Paul Stoney and his staff have quietly built a massive state-of-the-art YMCA within the growing 4,500-acre Cane Bay housing community in Berkeley County. He calls it South Carolina’s best kept secret.
“When people come here, they are amazed by what we have been able to do,” said Stoney, president and CEO of the YMCA of Greater Charleston and the Cane Bay Family YMCA near the development’s entrance.
On a 69-acre tract of donated land, the 54,000-square-foot Cane Bay YMCA opened in May 2019 with a branch of the Berkeley County library system as well as a variety of indoor and outdoor fitness, sports, education programs and mental health services. An average of 3,600 people of all age groups and physical abilities enter this Y weekly, Stoney said.
The Y is a hopping place. A 25-meter swimming pool and basketball courts are used by Cane Bay High School and four nearby charter schools for a variety of sports and after-school programs. Swimming lessons are growing in popularity, especially among the physically challenged and underserved communities. Youth sports, including soccer, volleyball and basketball, serve more than 1,000 children each season. The Cane Bay Y is a regional tournament venue for a variety of youth and adult sports.
The Cane Bay Family YMCA is also near international manufacturers, such as Volvo, Boeing and Mercedes Benz. Their proximity and support gives the Y a solid membership base. Stoney stresses, however, membership is not restricted to Berkeley County residents. Charlestonians can join this Y, too.
A historic connection
Stoney’s Lowcountry YMCA experience began in downtown Charleston at 61 Cannon St. He gave up a high-level YMCA position in central Florida in 2006 to become the CEO and president of the YMCA of Greater Charleston, which included the Cannon Street YMCA Association. The Cannon Street Y, which is the nation’s oldest Black Y, was chartered in 1866 to teach formerly enslaved people to read and participate in physical fitness.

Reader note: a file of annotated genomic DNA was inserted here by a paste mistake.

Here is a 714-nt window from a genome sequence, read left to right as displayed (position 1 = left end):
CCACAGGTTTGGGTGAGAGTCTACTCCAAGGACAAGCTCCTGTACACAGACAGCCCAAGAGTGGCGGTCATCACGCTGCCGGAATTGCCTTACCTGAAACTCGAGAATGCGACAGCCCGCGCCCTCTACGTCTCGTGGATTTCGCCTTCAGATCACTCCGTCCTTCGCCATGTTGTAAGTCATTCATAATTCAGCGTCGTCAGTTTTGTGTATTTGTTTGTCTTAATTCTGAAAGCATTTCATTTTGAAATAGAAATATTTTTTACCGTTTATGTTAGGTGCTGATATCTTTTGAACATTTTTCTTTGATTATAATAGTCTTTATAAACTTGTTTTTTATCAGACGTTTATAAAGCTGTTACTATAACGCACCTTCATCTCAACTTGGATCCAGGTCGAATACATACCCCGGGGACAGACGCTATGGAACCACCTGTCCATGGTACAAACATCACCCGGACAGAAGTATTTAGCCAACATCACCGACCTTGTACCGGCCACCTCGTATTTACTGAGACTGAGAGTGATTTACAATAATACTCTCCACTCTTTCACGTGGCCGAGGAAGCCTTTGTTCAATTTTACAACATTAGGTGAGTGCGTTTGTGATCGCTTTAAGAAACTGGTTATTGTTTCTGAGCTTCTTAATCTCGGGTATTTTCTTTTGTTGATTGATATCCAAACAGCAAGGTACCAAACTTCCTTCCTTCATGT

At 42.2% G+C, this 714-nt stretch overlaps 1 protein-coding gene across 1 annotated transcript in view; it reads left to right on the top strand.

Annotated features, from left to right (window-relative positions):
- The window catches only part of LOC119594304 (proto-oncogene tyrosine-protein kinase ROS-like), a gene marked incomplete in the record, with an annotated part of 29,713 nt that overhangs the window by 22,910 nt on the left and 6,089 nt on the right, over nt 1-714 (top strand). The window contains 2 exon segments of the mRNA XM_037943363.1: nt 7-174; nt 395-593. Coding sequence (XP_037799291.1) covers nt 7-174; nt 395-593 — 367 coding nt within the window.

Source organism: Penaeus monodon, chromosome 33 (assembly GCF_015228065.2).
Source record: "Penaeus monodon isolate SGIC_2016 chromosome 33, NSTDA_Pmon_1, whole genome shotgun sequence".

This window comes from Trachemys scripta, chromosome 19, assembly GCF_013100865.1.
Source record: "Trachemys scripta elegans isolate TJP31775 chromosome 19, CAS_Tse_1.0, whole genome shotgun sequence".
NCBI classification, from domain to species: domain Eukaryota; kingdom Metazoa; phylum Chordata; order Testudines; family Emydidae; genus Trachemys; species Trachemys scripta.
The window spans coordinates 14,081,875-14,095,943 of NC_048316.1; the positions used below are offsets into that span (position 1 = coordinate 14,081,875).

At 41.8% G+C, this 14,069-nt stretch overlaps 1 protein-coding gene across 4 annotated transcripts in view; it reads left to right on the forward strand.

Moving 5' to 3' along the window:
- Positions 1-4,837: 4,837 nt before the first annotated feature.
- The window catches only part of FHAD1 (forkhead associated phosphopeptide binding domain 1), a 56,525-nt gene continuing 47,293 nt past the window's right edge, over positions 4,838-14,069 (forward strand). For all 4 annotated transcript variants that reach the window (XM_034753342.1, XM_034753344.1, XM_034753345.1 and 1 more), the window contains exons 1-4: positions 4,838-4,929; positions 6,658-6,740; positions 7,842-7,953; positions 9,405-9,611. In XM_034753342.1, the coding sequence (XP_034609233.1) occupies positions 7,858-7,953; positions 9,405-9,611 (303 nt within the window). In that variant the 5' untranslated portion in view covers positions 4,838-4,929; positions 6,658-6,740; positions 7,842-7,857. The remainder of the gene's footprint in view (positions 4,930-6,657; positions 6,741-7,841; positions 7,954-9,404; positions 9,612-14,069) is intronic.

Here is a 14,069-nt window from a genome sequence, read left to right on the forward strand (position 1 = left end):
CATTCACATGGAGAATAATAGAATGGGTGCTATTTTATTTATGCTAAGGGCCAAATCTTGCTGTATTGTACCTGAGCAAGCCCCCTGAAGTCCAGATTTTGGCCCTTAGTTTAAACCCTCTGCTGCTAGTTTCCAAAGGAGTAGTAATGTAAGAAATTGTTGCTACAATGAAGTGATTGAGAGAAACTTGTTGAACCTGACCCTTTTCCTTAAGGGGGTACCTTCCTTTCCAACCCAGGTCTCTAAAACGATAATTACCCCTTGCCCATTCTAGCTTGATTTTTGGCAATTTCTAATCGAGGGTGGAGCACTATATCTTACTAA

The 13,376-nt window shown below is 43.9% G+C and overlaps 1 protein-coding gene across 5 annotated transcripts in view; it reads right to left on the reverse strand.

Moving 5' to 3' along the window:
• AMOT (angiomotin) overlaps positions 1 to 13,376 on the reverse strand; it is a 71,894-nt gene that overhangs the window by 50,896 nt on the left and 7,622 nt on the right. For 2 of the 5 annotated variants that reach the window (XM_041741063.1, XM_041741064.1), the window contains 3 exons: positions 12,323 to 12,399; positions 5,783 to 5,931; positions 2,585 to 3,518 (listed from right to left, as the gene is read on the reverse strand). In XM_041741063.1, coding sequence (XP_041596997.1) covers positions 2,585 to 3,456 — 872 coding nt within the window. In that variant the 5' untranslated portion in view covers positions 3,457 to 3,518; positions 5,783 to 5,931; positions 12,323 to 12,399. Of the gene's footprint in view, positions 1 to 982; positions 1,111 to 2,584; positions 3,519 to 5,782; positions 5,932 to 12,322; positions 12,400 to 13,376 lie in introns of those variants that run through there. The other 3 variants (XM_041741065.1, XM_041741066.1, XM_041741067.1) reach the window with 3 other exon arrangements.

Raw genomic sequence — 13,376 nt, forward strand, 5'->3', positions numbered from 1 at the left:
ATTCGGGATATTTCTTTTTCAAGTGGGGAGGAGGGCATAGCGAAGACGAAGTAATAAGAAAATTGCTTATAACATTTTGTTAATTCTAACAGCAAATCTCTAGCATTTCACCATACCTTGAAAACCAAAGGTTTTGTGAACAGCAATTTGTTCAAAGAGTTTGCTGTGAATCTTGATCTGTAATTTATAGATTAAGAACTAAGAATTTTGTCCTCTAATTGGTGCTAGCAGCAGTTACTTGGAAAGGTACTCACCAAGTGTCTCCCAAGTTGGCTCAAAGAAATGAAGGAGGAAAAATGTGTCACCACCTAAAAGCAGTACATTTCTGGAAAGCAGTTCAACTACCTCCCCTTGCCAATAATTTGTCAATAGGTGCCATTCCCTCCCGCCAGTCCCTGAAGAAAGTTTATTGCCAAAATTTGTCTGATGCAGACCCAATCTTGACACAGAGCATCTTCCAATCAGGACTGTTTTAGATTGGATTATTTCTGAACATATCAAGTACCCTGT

In addition to its longevity, the Cannon Street Y is remembered as the place that nurtured the Cannon Street All-Stars Baseball Team. It was ruled ineligible to compete in the 1955 Little League World Series because white teams refused to play with Charleston’s Black players.
Before Stoney arrived in Charleston,
the Cannon Street Y merged with the predominantly white Christian Family YMCA at 21 George St. to form the YMCA of Greater Charleston.
Stoney, a native of Queens, N.Y., came to Charleston with 20 years in leadership posts at large metro YMCAs around the country. The top job at the Cannon Street Y presented him with the opportunity to open more Y facilities in the Lowcountry. Accepting the job, Stoney said, placed him for the first time in the leadership position at a historically African American YMCA “where my skills were needed [since] a number of them were closing.”
Stoney realized, however, that the Cannon Street Y’s building, erected in 1955 on a tiny lot, could not continue to serve a changing Black community within a gentrifying Charleston. Because of these forces, he said, the Y was losing about $250,000 a year for 10 years, he said. The organization’s board of directors made the difficult decision to sell the Cannon Street building for $2 million and move to Berkeley County. “If we didn’t get off Cannon Street, we would be dead on the vine,” he added.
A new chapter in Berkeley County
In 2009, Stoney took over the management of a financially struggling Berkeley County YMCA in Moncks Corner.
As a result, Ben Grambling of Grambling Brothers developers asked Stoney what he would need to build a YMCA at Cane Bay. That conversation led to Grambling donating 69 aces for the Berkeley County facility along with $100,000 annually for 10 years. Funds for the $28 million building came from a bank loan secured by the U.S. Department of Agriculture’s rural development program. The Cane Bay Y still owes USDA $17 million over 36 years. The Y also received a $250,000 gift from McDonald’s franchise owner Carolyn Hunter-Heyward to build a swimming pool with easy access for people with disabilities.
In 2012, the Moncks Corner Y merged with the YMCA of Greater Charleston when it was on the verge of closing. It is still open, but it is again on the verge of closing.
“It has fallen in disrepair,” he said. “We have voted to sell that property.”
If the building is sold, Stoney said, the Y will continue to offer some services in the Moncks Corner area at a satellite facility.
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